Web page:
Southwest England has more chalk horse carvings than anywhere else in the world. The land is chalky and rolling, so it’s the perfect place for the large white hillside images. For centuries people here have been digging out the grass and topsoil to make designs in the white chalk beneath. One ancient horse carving still exists, and there are several later ones which date mostly from the 18th and 19th centuries.
The Uffington Horse
The Uffington White Horse dates from the Bronze age and doesn’t look like any of the other chalk horses. It’s stylized and elegant – even modern looking. It’s 374 feet long with lines up to 10 feet wide, and it’s been scientifically dated to be about 3,000 years old. The earliest written mention is an 11th century document which refers to White Horse Hill. Then in the 12th century, the horse was listed as one of the wonders of Britain.
Horse or Dragon?
Because of the lack of detail, some have questioned whether it’s even a horse at all. It’s right next to a chalk outcropping called Dragon Hill where, according to legend, St. George slew the dragon. This leads some to wonder if the abstract figure might be representing the dragon. But I think it’s safe to assume that the figure is a horse, because the St. George and dragon legend originated in the middle ages and the White Horse of Uffington has been galloping across this hillside much longer than that.
It is an odd-looking horse. But horses resembling this one – with disjointed limbs and rectangular faces have been found on coins from 2000 years ago. In prehistoric times, these chalk hills might have been decorated with many such horses. Evidence shows that there was at least one other chalk horse of similar design (and possibly of similar age). However, it disappeared in 1778 when the new Westbury horse was carved over it.
Chalk carvings are fragile by nature, and if they aren’t regularly maintained, they’ll soon be overgrown and disappear. The weather also erodes the chalk, so new chalk has to be brought in from other sites and packed into the design. That makes us wonder how in the world the Uffington horse has managed to survive for 3,000 years.
The Pastime Festival
As it turns out, the secret to this horse’s longevity is a great big party. Even our ancestors knew that if you wanted people to work you needed to offer them lots of free food and drink – and a bit of a carnival-like atmosphere wouldn’t hurt either.
In ancient times, cleaning (or scouring) the horse might have had religious significance and been carried out in a reverent manner. But by the Middle Ages, taking care of the horse had become just another excuse for a party. Every seven years the local folk would gather to clean and repair the white horse – and have a three-day-long festival called the Pastime. There were cheese rolling contests, jugglers, wrestling, sideshows, plenty of food and drink, and lots more. In the 1700s this song was written for the cleaning party:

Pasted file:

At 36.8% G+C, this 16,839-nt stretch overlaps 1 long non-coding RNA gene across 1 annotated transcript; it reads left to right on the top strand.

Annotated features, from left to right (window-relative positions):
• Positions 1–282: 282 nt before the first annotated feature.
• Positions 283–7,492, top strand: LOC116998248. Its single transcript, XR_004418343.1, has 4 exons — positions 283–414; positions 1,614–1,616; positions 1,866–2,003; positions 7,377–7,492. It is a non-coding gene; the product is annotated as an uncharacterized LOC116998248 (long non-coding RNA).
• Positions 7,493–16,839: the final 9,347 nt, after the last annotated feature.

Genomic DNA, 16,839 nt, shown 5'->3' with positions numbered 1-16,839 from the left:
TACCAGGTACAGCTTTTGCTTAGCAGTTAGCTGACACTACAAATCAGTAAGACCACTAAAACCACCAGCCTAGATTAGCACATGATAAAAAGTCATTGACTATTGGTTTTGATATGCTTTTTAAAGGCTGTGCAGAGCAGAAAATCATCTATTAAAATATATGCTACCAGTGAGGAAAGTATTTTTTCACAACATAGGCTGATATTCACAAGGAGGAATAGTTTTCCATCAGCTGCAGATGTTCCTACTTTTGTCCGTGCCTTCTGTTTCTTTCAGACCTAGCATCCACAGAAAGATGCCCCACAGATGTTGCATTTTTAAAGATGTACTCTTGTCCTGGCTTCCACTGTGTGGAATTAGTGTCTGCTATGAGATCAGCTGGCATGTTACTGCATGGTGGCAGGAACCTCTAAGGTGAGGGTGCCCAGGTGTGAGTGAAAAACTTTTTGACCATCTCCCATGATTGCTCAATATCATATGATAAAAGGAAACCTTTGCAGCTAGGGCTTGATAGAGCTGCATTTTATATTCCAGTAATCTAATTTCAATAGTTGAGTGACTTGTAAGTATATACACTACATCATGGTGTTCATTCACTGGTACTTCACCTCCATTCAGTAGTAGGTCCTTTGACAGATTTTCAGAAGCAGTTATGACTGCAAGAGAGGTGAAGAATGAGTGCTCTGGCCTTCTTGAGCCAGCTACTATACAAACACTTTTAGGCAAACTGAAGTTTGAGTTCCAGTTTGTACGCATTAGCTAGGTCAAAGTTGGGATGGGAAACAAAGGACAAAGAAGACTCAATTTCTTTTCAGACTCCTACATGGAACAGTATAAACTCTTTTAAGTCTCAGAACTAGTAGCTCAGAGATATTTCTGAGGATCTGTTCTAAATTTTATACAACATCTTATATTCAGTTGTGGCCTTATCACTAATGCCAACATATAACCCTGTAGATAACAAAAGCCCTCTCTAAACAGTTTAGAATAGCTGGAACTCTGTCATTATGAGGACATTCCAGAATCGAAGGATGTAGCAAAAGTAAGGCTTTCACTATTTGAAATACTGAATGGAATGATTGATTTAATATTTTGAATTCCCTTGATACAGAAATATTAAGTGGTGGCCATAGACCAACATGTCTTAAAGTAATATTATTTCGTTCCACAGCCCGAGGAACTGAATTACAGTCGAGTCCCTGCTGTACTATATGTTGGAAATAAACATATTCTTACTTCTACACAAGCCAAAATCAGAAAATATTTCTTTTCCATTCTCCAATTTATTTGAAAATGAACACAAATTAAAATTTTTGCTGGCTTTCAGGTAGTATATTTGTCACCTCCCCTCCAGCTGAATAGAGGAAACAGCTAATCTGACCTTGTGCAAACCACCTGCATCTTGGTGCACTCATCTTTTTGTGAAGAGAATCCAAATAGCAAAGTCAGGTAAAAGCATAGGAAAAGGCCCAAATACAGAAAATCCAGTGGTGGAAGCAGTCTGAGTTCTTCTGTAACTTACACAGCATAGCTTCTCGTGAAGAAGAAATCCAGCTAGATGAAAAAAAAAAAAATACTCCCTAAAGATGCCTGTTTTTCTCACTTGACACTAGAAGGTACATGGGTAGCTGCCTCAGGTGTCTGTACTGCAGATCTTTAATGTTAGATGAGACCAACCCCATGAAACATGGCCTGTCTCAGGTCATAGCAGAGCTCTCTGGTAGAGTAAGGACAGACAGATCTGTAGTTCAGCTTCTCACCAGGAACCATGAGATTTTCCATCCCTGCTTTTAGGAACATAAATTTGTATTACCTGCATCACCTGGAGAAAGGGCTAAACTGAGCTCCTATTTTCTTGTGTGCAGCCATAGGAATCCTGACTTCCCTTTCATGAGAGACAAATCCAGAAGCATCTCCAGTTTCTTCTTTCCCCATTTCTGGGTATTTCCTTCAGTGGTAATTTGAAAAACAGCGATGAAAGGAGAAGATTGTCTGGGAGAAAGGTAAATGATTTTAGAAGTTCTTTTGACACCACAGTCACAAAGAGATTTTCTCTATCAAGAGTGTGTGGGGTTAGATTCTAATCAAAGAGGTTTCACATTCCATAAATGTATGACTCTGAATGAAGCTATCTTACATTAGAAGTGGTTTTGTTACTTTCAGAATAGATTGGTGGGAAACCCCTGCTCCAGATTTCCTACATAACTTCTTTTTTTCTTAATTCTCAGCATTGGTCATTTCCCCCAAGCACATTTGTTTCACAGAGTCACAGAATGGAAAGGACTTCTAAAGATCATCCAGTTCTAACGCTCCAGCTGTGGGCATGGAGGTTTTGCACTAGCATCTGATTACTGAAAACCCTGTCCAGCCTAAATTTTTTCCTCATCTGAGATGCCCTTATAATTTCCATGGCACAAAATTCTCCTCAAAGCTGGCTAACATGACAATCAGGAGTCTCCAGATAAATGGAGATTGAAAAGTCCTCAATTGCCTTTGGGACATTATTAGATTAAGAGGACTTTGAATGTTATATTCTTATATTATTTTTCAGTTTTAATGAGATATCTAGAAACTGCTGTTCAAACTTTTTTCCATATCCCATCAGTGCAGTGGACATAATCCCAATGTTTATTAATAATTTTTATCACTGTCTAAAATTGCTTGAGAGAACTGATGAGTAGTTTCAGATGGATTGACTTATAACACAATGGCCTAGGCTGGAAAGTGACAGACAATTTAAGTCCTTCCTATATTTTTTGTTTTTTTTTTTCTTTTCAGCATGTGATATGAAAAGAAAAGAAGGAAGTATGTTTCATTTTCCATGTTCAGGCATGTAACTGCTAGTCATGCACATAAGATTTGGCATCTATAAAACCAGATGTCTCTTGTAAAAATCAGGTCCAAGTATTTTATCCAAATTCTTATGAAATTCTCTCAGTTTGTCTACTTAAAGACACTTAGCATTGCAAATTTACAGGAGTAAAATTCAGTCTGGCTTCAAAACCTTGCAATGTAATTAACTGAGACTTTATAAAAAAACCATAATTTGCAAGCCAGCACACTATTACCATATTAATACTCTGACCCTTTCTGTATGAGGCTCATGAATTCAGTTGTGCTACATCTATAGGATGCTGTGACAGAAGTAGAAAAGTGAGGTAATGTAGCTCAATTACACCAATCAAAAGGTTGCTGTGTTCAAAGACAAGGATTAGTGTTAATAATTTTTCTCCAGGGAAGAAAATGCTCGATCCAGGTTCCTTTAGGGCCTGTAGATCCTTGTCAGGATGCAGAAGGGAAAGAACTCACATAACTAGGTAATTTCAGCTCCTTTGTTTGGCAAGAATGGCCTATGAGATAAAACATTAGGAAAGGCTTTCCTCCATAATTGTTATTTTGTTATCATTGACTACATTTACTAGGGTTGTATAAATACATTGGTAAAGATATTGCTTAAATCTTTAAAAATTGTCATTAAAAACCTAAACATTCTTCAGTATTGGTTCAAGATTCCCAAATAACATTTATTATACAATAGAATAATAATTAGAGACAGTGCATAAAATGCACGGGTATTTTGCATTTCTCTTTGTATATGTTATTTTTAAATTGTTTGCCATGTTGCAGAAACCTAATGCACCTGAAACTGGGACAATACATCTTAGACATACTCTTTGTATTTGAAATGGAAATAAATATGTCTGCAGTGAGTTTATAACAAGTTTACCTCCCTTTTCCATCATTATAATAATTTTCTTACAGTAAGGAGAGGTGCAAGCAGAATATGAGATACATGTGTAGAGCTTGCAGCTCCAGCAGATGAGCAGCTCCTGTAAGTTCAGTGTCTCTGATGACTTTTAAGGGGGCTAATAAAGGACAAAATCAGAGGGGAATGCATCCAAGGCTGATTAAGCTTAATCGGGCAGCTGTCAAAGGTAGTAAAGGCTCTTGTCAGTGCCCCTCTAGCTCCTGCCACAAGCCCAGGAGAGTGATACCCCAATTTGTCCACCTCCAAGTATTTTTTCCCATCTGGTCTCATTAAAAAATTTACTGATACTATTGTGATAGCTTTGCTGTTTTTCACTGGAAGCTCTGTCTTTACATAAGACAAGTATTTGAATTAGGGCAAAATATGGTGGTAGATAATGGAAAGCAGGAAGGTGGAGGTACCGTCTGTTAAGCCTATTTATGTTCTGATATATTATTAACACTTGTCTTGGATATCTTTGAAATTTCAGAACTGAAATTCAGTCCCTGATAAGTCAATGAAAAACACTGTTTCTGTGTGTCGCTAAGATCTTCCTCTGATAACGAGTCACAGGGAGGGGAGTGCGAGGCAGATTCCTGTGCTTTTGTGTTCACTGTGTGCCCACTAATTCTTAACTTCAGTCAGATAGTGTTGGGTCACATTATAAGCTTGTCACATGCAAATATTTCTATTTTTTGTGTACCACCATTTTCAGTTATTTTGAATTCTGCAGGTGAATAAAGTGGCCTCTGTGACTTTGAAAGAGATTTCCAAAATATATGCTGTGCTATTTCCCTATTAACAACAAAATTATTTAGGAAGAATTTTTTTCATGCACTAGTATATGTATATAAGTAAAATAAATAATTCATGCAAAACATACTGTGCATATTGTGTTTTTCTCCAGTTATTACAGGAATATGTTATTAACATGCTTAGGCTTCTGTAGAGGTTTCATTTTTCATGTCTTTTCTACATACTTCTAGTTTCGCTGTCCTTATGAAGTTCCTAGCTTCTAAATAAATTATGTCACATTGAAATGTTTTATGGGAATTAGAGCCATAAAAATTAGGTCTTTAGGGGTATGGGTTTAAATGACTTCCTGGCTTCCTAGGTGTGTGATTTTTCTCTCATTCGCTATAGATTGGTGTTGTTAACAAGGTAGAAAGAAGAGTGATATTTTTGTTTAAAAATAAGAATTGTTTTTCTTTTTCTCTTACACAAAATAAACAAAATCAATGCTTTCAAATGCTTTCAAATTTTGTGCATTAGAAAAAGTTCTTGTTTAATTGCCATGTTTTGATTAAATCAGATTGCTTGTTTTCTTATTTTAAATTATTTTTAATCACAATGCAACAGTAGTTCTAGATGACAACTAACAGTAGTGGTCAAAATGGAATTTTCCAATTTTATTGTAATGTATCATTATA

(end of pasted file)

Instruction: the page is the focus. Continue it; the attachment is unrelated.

The old White Horse wants settin’ to rights And the Squire has promised good cheer So we’ll give it a scrape to keep it in shape And it’ll last for many a year.
The Pastime festival continued into the mid 1800s. Now the horse is cleaned annually by volunteers under the supervision of the National Trust and English Heritage – party not included.
The ancient and mysterious Uffington White Horse has several myths and legends attached to it:
- The valley below the horse is called the Manger and that’s where the horse is said to go down to graze at night.
- Legend tells us that King Arthur will come back to help if England is in danger. When that happens, the Uffington White Horse will dance on dragon hill.
- And to make a wish come true, all you have to do is stand near the horse’s eye – not on it, as you are not allowed to walk on the carving – close your eyes, turn around three times, and you will get your wish.
The Uffington Horse is in Oxfordshire, but in the neighboring county of Wiltshire you can find eight more chalk horses. Most of them were carved in the 18th and 19th centuries, so they are all modern compared to the Uffington one.
What spurred this new era of horse carving? It was a painter called George Stubbs who became famous for his realistic horse portraits. Horses were all the rage, and people in this area combined the new fashion of horse paintings with their ancient custom of chalk carving. Many new chalk horses popped up on the hillsides of southwest England during this time. Unfortunately, they were sometimes carved right over older, possibly ancient, ones.